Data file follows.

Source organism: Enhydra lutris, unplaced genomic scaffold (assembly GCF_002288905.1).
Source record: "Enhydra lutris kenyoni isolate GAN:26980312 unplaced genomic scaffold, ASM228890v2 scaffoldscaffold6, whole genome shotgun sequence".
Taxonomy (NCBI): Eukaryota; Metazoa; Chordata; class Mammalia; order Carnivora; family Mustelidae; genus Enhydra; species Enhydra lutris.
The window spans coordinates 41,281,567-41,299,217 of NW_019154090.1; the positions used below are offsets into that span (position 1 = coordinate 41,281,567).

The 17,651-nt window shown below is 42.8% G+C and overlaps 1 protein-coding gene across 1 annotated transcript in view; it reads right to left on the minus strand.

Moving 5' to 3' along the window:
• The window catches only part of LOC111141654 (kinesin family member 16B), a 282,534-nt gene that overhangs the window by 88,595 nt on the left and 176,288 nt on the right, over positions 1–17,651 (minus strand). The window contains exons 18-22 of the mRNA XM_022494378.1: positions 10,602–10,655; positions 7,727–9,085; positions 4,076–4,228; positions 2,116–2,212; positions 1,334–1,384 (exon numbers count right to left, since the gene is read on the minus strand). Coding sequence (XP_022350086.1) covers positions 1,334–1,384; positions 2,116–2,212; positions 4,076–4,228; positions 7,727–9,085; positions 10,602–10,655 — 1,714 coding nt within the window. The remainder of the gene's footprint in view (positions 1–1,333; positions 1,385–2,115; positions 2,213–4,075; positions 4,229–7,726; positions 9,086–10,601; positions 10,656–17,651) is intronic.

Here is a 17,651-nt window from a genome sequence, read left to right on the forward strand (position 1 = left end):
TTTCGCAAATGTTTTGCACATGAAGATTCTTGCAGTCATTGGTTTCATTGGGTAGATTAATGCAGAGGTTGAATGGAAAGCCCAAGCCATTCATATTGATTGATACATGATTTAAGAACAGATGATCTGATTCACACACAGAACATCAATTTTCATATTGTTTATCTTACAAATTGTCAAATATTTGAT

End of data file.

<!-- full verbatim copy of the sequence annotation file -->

Source organism: Enhydra lutris, unplaced genomic scaffold (assembly GCF_002288905.1).
Source record: "Enhydra lutris kenyoni isolate GAN:26980312 unplaced genomic scaffold, ASM228890v2 scaffoldscaffold6, whole genome shotgun sequence".
Taxonomy (NCBI): Eukaryota; Metazoa; Chordata; class Mammalia; order Carnivora; family Mustelidae; genus Enhydra; species Enhydra lutris.
The window spans coordinates 41,281,567-41,299,217 of NW_019154090.1; the positions used below are offsets into that span (position 1 = coordinate 41,281,567).

The 17,651-nt window shown below is 42.8% G+C and overlaps 1 protein-coding gene across 1 annotated transcript in view; it reads right to left on the minus strand.

Moving 5' to 3' along the window:
• The window catches only part of LOC111141654 (kinesin family member 16B), a 282,534-nt gene that overhangs the window by 88,595 nt on the left and 176,288 nt on the right, over positions 1–17,651 (minus strand). The window contains exons 18-22 of the mRNA XM_022494378.1: positions 10,602–10,655; positions 7,727–9,085; positions 4,076–4,228; positions 2,116–2,212; positions 1,334–1,384 (exon numbers count right to left, since the gene is read on the minus strand). Coding sequence (XP_022350086.1) covers positions 1,334–1,384; positions 2,116–2,212; positions 4,076–4,228; positions 7,727–9,085; positions 10,602–10,655 — 1,714 coding nt within the window. The remainder of the gene's footprint in view (positions 1–1,333; positions 1,385–2,115; positions 2,213–4,075; positions 4,229–7,726; positions 9,086–10,601; positions 10,656–17,651) is intronic.

Here is a 17,651-nt window from a genome sequence, read left to right on the forward strand (position 1 = left end):
TTTCGCAAATGTTTTGCACATGAAGATTCTTGCAGTCATTGGTTTCATTGGGTAGATTAATGCAGAGGTTGAATGGAAAGCCCAAGCCATTCATATTGATTGATACATGATTTAAGAACAGATGATCTGATTCACACACAGAACATCAATTTTCATATTGTTTATCTTACAAATTGTCAAATATTTGAT